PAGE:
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by Daisaku Ikeda

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-- Searching for absolute happiness... attend course at Self Levitation Centre --

You will never find happiness if you don't challenge your weakness and change yourself from within.

True happiness is to be found within, in the state of our hearts. It does not exist on the far side of some distant mountains. It is within you, yourself. However, as much you try, you can never run away from yourself. And if you are weak, suffering will follow you wherever you go. You will never find happiness if you don©ˆt challenge your weakness and change yourself from within. Happiness is to be found in the dynamism and energy of your own life as you struggle to overcome one obstacle after another. This is why I believe that a person who is active and free from fear is truly happy.

The challenges we face in life can be compared to a tall mountain, rising before a mountain climber. For someone who has not trained properly, whose muscles and reflexes are weak and slow, every inch of the climb will be filled with terror and pain.

The exact same climb, however, will be a thrilling journey for one who is prepared, whose legs and arms have been strengthened by constant training. With each step forward and up, beautiful new views will come into sight.

My teacher used to talk about two kinds of happiness-©˜ relative and absolute©˜ happiness. Relative happiness is happiness that depends on things outside ourselves: friends, and family, surroundings, the size of our home or family income. This is what we feel when a desire is fulfilled, or something we have longed for is obtained. While the happiness such things bring us is certainly real, the fact is that none of this lasts for ever. Things change. People change. This kind of happiness shatters easily when external conditions alter.

Relative happiness is also based on comparison with others. We may feel this kind of happiness at having a newer or bigger home than the neighbors. But that feeling turns to misery the moment they start making new additions to theirs!

Absolute happiness, on the other hand, is something we must find within. It means establishing a state of life in which we are never defeated by trials and where just being alive is a source of great joy. This persists no matter what we might be lacking, or what might happen around us. A deep sense of joy is something which can only exist in the innermost reaches of our life, and which cannot be destroyed by any external forces. It©ˆs eternal and inexhaustible.

The kind of sasfaction is to be found in consistent and repeated effort, so that we can say: ©¯Today, again, I did my very best. Today, again, I have no regrets. Today, again, I won.©˜ The accumulated result of such efforts is a life of great victory.

What we should compare is not ourselves against others. We should compare who we are today against who we were yesterday, who we are today against who we will be tomorrow. While this may seem simple and obvious, true happiness is found in a life of constant advancement. And the same worries that could have made us miserable can actually be a source of growth when we approach them with courage and wisdom.

One friend whose dramatic life proved this was Natalia Saltz, who founded the first children©ˆs theater in Moscow. In the 1930©ˆs, she and her husband were marked by the Soviet Union©ˆs secret police. Even though they were guilty of no crime, her husband was arrested and executed and she was sent to a prison camp in the frozen depths of Siberia. After she recovered from the initial shock, she started looking at her situation, not with despair, but for opportunity.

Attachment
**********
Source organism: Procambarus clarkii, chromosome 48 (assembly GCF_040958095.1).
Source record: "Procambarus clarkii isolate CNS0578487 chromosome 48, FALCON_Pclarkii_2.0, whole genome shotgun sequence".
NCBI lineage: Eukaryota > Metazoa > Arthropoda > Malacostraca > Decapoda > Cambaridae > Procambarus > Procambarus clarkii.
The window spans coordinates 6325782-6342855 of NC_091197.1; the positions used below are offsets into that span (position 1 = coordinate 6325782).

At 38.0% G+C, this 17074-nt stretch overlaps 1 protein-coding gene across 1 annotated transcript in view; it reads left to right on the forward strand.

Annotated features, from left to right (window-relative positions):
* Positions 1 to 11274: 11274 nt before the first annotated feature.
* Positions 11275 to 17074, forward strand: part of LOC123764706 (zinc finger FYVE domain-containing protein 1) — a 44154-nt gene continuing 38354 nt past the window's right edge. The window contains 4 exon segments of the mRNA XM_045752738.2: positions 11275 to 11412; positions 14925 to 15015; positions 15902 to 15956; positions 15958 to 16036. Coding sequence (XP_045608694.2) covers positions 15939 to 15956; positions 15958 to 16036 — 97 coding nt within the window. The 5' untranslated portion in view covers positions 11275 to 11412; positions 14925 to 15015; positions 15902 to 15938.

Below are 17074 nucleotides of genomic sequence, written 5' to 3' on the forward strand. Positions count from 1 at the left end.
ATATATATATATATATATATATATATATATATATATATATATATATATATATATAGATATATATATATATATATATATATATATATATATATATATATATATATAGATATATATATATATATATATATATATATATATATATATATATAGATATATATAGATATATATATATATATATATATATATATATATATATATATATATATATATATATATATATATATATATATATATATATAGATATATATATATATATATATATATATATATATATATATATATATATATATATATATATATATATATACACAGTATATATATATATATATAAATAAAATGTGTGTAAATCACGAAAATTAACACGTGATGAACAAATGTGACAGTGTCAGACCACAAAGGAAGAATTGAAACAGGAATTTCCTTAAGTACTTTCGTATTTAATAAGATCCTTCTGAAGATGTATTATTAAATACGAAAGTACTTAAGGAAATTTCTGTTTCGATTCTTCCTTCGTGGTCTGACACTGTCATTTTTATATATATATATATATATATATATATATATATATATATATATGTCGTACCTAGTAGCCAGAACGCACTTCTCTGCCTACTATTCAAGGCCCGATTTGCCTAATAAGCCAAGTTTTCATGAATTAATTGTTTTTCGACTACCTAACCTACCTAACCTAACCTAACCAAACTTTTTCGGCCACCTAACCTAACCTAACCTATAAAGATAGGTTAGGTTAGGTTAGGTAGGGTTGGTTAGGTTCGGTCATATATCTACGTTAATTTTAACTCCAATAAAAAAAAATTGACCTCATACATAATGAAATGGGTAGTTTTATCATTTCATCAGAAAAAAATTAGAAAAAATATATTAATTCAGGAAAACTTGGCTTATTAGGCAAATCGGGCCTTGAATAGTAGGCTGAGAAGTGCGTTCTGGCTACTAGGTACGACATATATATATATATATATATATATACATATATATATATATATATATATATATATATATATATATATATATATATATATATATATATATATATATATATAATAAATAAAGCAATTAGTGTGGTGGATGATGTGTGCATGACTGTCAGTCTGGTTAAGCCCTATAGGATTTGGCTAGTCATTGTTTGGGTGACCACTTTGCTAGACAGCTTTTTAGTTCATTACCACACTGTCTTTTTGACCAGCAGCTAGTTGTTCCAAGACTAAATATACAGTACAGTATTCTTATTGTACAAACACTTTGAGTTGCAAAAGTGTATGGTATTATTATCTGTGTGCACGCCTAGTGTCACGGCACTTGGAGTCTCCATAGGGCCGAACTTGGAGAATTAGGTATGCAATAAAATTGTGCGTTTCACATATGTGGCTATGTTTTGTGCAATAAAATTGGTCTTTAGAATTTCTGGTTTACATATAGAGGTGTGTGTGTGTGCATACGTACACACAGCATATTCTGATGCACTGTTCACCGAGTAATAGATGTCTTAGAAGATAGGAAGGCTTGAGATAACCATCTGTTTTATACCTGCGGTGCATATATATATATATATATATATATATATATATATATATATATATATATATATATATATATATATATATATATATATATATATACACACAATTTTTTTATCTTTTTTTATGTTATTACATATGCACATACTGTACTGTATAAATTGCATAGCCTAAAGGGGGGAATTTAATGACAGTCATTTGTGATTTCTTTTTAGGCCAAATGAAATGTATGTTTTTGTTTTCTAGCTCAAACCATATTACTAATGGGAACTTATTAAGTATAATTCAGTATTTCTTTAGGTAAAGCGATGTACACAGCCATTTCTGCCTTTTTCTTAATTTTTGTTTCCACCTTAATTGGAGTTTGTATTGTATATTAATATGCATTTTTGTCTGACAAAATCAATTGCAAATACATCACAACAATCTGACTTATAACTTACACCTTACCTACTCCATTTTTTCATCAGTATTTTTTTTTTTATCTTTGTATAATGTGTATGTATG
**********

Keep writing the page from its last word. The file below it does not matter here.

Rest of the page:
She realized that many of her fellow prisoners had special skills and talents. She began organizing a ©¯university©˜, encouraging the prisoners to share their knowledge. ©¯You. You are a scientist. Teach us about science. You are an artist. Talk to us about art.©˜ In this way, the boredom and terror of the prison camp were transformed into the joy of learning and teaching. Eventually, she even made use of her own unique talents to organize a theater group.

She survived the five year prison sentence, and dedicated the rest of her long life to creating children©ˆs theater. When we met for the first time in Moscow in 1981, she was already in her 80©ˆs. She was as radiant and buoyant as a young girl. Her smile was the smile of someone who has triumphed over the hardships of life.

Hers is the kind of spirit I had in mind when I wrote the following poem on

©¯Happiness©˜ A Person with a vast heart is happy. Such a person lives every day with a broad and embracing spirit. A person with a strong will is happy. Such a person can confidently enjoy life, never defeated by suffering. A person with a profound spirit is happy. Such a person can savor life©ˆs depths while creating meaning and value that will last for eternity. A person with a pure mind is happy. Such a person is always surrounded by refreshing breezes of joy.

--

If you have read thus far... you might be interested in Ramana Maharishi too...

The following is from Info for newcomers

"It is a fact that everyone in the world is seeking happiness, often unconsciously (whatever their concept of it is) - some may deny it, citing other pursuits instead, but no-one actively pursues misery, except in the mistaken belief that it is happiness. That the pursuit of this ideal is often unrecognised by those seeking it, must be accepted by us - it is nevertheless a fact - and happiness is given many names, satisfaction, excitement, thrill, good times etc. Its pursuit can take on the guise of drug and alcohol abuse, sexual pursuit, greed, lust for power, high ambition, steady employment, a family, good exam results etc."


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